A manager accused by Tacoma Public Schools of failing to act on reports of lead in school water is contesting his firing, alleging in part that he was overworked.
The Tacoma School Board fired Ken Wilson, the district’s safety and environmental health manager, in a 3-1 vote May 12.
That followed the district’s discovery in April that water testing done a year before had shown high lead levels in some schools that had not been addressed.
Wilson appealed his firing Friday in Pierce County Superior Court.
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“Everybody deserves to know the charges against them and to have a hearing before something drastic happens to them, and that is what’s missing in this picture,” his attorney, Mary Ruth Mann, said Monday. “I’ve never seen a termination action done so quickly without some kind of hearing.”
She said Wilson’s bid to regain his job means he will eventually have a hearing in front of a judge, and that the district has 20 days to provide the court with its record of why he was fired.
The appeal alleges he was let go amid “stigmatizing publicity” by the school district.
The district’s attorney, Shannon McMinimee, said Tacoma Public Schools did not release anything to the media about Wilson, except through the public records process.
He was given notice that would happen, she said, and did not take advantage of the opportunity he had to seek a court order to prevent the records that identified him from being released.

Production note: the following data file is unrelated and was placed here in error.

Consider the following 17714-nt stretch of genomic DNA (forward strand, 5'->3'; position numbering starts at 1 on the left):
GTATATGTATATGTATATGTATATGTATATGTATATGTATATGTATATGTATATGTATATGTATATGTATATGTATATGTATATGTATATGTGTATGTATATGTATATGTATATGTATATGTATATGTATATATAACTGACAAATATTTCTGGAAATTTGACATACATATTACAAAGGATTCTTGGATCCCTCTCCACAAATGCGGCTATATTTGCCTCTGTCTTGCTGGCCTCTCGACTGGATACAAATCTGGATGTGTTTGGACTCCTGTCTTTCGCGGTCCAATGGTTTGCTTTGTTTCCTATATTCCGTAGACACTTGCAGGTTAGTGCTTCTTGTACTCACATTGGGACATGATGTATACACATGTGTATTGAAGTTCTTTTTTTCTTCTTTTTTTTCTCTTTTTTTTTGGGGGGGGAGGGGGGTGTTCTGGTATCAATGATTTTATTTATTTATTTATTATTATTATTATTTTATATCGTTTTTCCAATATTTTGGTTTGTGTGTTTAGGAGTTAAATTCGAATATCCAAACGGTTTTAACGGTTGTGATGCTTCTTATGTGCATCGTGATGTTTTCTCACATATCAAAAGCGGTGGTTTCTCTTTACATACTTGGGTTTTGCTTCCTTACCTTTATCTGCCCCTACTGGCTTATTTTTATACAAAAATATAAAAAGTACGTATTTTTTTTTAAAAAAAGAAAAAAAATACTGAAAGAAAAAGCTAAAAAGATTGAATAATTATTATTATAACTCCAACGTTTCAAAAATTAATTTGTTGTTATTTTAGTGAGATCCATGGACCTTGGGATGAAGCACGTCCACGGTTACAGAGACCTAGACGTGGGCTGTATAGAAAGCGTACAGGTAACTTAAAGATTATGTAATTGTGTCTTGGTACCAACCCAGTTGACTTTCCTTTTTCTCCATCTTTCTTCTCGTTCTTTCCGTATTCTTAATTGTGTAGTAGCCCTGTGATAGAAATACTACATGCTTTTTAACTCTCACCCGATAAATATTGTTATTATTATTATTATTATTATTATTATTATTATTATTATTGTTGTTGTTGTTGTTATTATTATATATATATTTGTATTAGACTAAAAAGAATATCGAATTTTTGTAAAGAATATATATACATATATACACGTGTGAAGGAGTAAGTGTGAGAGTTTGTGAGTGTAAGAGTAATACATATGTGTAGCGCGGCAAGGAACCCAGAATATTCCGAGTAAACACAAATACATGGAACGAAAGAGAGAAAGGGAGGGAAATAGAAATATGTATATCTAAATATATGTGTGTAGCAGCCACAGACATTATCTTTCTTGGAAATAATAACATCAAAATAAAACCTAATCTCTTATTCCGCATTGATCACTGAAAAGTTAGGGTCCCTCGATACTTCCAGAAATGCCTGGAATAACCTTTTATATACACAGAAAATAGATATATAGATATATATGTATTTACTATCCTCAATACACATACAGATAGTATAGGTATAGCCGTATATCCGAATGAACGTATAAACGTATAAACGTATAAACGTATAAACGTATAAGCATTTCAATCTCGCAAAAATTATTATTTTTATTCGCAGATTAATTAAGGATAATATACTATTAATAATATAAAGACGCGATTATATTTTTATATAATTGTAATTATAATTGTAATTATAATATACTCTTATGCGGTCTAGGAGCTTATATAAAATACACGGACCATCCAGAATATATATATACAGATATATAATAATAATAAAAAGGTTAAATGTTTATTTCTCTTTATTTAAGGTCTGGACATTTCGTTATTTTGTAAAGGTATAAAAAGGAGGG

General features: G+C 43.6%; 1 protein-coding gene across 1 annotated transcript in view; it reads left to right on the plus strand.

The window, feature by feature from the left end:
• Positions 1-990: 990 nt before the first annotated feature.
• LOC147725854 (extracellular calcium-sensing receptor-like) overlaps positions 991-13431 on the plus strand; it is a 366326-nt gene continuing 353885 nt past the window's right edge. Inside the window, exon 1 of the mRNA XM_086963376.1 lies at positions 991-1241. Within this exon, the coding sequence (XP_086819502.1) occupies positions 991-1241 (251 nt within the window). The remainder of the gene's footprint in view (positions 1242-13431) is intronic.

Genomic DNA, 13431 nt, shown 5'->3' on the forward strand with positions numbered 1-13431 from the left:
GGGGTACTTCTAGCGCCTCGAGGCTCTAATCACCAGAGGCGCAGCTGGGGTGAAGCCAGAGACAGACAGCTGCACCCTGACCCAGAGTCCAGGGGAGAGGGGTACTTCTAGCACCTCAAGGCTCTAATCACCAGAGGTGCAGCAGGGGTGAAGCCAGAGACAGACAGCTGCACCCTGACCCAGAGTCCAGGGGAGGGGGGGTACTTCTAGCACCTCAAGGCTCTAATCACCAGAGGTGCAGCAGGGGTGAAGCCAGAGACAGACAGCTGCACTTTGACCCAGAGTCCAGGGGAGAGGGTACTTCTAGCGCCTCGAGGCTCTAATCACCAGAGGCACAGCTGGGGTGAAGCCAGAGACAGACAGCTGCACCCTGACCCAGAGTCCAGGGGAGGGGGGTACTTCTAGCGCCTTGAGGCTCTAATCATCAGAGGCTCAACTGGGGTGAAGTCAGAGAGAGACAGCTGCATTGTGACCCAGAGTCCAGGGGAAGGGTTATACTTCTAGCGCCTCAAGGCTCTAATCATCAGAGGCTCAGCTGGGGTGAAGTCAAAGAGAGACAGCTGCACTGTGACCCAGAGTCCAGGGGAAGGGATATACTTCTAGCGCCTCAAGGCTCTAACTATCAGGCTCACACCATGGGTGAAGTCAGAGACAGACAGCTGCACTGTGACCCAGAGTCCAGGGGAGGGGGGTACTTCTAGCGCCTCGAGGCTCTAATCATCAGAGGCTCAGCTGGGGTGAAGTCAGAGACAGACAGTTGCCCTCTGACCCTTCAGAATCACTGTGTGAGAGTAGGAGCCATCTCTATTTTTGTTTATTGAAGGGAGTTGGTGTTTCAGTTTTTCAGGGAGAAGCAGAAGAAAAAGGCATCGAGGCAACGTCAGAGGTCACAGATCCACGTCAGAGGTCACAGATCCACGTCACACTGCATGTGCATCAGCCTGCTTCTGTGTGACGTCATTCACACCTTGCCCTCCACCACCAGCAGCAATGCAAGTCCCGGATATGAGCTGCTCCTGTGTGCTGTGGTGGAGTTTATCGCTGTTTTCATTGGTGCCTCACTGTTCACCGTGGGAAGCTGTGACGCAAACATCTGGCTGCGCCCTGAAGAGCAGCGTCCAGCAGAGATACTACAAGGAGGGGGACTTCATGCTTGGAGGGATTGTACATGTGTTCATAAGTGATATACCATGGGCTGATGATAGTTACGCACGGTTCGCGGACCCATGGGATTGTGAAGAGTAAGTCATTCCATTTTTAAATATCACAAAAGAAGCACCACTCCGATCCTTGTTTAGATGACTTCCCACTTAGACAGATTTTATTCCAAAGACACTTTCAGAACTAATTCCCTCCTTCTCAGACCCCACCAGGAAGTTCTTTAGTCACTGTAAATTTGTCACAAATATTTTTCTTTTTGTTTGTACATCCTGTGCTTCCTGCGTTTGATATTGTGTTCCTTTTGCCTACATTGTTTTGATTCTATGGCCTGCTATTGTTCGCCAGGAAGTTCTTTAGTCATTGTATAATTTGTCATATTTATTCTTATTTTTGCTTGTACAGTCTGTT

As for the appeal, she said the district “will be responding in due course in court.”
The appeal alleges that Wilson, who held the job since 2006 and had been with the district since 2002, was required to do work previously done by other positions.
The district overloaded him with work, “minimizing the time he had to perform environmental quality work,” the appeal states.
It also cites positive performance reviews from multiple supervisors, including McMinimee, that praise Wilson in part for handling increasing responsibilities. The district paid Wilson a base salary of $102,776 during the 2014-15 school year.
Mann has said Wilson didn’t initially see the results from May 2015 that showed high lead levels, because they were not in email reports from the lab that analyzed the water tests. Instead, she said they were in paper records sent with the lab’s invoice.
He found the results almost a year after the tests, at the end of April, and immediately talked to supervisors about them, she said.
One of the tests showed a fixture at Reed Elementary had more than 150 times the federal threshold for lead.
The district eventually found high lead levels in more than a dozen schools and recently tested more than 6,000 fixtures at all its schools. It replaced more than 300 found to be faulty and contributing to lead problems.